Have your say over aids to navigation

UK leisure boat owners should be charged for using Marine Aids to Navigation (AtoN) and made to pay Light Dues, according to a report commissioned by the Department for Transport.

The independent report, published in March, recommends removing the exemption from Light Dues traditionally enjoyed by leisure boaters, stating: ‘Leisure sailors who sail outside harbour limits have the same opportunities to use and to benefit from AtoN as commercial shipping and should therefore not be exempt from making a contribution to the costs of provision of AtoN’.

Light Dues are currently charged on commercial shipping at 43p per net registered ton, subject to a maximum charge of £17,200 per voyage. Vessels are charged for a maximum of nine voyages per annum. Tugs and fishing vessels pay based on the length of the vessel. The report proposed a levy of around £100 per year for leisure boats over nine metres in length.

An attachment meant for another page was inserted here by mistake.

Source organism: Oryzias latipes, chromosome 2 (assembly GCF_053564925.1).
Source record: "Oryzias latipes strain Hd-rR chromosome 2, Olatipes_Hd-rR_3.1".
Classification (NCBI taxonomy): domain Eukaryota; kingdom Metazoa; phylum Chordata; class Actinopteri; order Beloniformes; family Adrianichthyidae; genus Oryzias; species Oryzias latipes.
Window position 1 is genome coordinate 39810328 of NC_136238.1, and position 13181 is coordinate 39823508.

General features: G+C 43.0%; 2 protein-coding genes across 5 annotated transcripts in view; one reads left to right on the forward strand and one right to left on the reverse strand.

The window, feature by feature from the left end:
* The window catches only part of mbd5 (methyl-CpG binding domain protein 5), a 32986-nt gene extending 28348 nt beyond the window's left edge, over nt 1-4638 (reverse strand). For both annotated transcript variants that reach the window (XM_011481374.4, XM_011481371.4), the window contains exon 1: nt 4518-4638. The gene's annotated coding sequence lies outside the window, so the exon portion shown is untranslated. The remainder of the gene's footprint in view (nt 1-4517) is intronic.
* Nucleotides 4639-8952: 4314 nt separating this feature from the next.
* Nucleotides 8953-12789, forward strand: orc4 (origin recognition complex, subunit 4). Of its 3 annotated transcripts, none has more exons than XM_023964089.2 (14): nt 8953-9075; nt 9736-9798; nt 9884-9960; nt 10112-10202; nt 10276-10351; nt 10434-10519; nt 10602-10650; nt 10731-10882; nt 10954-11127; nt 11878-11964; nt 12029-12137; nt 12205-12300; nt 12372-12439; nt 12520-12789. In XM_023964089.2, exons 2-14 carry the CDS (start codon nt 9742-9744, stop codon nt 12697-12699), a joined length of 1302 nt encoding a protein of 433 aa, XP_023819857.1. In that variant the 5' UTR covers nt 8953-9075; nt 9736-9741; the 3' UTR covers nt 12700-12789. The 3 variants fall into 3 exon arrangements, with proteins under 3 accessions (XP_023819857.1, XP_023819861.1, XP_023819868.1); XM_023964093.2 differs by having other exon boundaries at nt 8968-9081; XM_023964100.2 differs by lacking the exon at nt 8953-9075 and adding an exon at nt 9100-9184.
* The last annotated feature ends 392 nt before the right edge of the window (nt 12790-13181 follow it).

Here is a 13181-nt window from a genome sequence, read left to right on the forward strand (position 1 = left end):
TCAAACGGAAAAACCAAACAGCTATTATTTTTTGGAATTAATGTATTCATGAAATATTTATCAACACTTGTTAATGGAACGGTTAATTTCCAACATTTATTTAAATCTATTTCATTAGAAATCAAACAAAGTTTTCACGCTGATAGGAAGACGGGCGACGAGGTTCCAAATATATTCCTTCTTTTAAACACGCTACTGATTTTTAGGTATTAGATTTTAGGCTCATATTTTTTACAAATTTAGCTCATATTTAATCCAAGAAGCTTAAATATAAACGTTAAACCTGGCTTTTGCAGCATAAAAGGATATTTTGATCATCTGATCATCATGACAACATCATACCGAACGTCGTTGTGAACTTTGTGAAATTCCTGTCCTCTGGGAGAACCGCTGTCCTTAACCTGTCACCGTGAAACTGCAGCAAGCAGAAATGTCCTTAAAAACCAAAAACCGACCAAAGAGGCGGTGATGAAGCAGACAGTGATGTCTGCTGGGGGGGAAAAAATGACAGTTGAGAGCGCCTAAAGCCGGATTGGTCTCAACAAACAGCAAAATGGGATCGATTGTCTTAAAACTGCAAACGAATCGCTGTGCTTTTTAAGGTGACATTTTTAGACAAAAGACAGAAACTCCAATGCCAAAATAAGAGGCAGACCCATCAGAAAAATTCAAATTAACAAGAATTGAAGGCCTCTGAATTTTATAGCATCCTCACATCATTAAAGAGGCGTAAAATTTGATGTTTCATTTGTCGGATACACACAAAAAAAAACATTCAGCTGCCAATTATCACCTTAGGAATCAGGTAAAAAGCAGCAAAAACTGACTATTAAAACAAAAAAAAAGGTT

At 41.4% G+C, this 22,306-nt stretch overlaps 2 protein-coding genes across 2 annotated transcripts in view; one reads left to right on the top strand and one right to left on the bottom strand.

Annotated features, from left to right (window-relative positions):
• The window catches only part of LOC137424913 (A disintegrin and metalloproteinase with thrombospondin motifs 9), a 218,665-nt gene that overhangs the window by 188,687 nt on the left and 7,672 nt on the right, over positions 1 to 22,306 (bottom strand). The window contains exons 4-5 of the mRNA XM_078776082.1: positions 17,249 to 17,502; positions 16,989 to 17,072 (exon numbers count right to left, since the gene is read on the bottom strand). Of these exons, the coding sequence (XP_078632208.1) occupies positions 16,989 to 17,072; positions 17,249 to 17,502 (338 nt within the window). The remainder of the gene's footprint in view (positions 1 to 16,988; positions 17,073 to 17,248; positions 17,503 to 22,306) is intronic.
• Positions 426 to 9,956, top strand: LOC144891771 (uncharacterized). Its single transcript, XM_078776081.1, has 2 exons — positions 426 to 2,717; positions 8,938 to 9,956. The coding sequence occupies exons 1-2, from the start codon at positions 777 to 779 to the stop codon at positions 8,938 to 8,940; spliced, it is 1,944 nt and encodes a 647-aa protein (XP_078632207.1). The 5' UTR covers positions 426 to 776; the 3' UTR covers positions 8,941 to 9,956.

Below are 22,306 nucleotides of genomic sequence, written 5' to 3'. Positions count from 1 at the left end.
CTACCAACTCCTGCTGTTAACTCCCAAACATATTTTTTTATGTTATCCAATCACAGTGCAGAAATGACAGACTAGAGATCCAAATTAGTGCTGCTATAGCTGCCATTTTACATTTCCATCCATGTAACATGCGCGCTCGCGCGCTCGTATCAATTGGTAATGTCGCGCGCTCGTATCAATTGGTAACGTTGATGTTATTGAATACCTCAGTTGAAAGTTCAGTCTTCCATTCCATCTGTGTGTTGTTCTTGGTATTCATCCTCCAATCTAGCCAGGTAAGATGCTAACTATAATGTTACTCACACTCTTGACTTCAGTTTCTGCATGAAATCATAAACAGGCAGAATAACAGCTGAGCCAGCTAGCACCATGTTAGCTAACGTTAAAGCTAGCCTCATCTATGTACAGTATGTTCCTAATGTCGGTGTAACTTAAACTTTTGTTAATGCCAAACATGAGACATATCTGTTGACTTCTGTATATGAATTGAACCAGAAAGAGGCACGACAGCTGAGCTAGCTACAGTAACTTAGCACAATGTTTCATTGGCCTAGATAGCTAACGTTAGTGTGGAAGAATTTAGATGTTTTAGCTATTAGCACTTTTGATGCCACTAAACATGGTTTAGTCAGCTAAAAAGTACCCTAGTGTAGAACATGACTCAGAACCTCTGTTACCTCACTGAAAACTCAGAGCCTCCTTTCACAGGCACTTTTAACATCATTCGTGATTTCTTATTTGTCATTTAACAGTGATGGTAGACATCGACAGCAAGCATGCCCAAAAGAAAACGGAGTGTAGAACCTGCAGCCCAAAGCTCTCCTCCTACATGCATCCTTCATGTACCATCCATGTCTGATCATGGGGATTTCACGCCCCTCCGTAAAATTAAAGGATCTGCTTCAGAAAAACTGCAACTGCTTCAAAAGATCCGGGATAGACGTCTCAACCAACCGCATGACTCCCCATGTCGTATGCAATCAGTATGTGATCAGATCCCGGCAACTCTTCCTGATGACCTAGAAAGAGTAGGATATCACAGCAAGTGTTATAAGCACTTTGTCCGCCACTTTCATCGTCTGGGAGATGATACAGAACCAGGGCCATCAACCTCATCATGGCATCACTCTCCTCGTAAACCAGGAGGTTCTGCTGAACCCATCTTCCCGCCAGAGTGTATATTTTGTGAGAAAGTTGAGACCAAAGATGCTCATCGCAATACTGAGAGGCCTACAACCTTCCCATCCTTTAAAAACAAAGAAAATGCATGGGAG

While the report is essentially just a consultant’s assessment of the current provision of Aids to Navigation and does not represent either Government policy or a legislative proposal, the legal department of the RYA has taken issue with some of the findings.

‘We need to be prepared for the possibility that the Government might seek to implement some of the proposals,’ said Gus Lewis, RYA chief legal officer.

‘We have written to the Shipping Minister, Paul Clark MP, to explain that the report is based on a number of false assumptions. In particular, our view is that RYA members are not dependent on the General Lighthouse Authority’s AtoN, which are deployed mainly for the benefit of commercial shipping, marking hazards that do not affect leisure boats. Yachtsmen primarily rely on AtoN provided by Harbour Authorities, which are paid for through Harbour Dues.

In their reply the DfT stated: ‘Before we make any revisions to Light Dues we will carry out a full consultation with RYA members’.

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